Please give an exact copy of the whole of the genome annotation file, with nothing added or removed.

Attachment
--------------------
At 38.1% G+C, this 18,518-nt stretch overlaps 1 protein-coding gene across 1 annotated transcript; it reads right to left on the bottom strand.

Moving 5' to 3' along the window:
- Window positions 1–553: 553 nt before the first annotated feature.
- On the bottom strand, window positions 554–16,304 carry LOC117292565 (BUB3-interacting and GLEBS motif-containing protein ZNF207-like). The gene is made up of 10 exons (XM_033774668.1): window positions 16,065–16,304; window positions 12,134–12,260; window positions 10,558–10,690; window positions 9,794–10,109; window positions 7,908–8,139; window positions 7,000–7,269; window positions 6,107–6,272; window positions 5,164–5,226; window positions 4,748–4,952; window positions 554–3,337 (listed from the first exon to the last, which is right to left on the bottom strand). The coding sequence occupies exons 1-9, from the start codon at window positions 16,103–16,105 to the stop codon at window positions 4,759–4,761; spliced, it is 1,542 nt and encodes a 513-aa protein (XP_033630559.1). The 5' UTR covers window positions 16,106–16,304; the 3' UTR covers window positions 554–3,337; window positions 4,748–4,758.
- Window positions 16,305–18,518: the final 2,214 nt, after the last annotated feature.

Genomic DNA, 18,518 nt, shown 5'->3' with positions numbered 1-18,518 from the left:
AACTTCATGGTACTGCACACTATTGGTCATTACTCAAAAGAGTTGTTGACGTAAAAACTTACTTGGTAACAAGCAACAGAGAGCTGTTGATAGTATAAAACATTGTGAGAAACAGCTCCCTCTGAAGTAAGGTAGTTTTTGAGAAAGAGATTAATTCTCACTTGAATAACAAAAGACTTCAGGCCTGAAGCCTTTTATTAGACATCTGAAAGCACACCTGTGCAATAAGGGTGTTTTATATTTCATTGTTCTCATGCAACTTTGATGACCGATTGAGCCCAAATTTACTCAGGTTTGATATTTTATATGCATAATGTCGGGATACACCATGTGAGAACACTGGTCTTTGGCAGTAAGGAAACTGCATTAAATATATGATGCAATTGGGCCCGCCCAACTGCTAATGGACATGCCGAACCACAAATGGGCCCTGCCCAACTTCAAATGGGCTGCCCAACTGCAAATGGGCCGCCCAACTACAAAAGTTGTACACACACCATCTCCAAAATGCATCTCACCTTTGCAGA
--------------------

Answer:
At 38.1% G+C, this 18,518-nt stretch overlaps 1 protein-coding gene across 1 annotated transcript; it reads right to left on the bottom strand.

Moving 5' to 3' along the window:
- Window positions 1–553: 553 nt before the first annotated feature.
- On the bottom strand, window positions 554–16,304 carry LOC117292565 (BUB3-interacting and GLEBS motif-containing protein ZNF207-like). The gene is made up of 10 exons (XM_033774668.1): window positions 16,065–16,304; window positions 12,134–12,260; window positions 10,558–10,690; window positions 9,794–10,109; window positions 7,908–8,139; window positions 7,000–7,269; window positions 6,107–6,272; window positions 5,164–5,226; window positions 4,748–4,952; window positions 554–3,337 (listed from the first exon to the last, which is right to left on the bottom strand). The coding sequence occupies exons 1-9, from the start codon at window positions 16,103–16,105 to the stop codon at window positions 4,759–4,761; spliced, it is 1,542 nt and encodes a 513-aa protein (XP_033630559.1). The 5' UTR covers window positions 16,106–16,304; the 3' UTR covers window positions 554–3,337; window positions 4,748–4,758.
- Window positions 16,305–18,518: the final 2,214 nt, after the last annotated feature.

Genomic DNA, 18,518 nt, shown 5'->3' with positions numbered 1-18,518 from the left:
AACTTCATGGTACTGCACACTATTGGTCATTACTCAAAAGAGTTGTTGACGTAAAAACTTACTTGGTAACAAGCAACAGAGAGCTGTTGATAGTATAAAACATTGTGAGAAACAGCTCCCTCTGAAGTAAGGTAGTTTTTGAGAAAGAGATTAATTCTCACTTGAATAACAAAAGACTTCAGGCCTGAAGCCTTTTATTAGACATCTGAAAGCACACCTGTGCAATAAGGGTGTTTTATATTTCATTGTTCTCATGCAACTTTGATGACCGATTGAGCCCAAATTTACTCAGGTTTGATATTTTATATGCATAATGTCGGGATACACCATGTGAGAACACTGGTCTTTGGCAGTAAGGAAACTGCATTAAATATATGATGCAATTGGGCCCGCCCAACTGCTAATGGACATGCCGAACCACAAATGGGCCCTGCCCAACTTCAAATGGGCTGCCCAACTGCAAATGGGCCGCCCAACTACAAAAGTTGTACACACACCATCTCCAAAATGCATCTCACCTTTGCAGA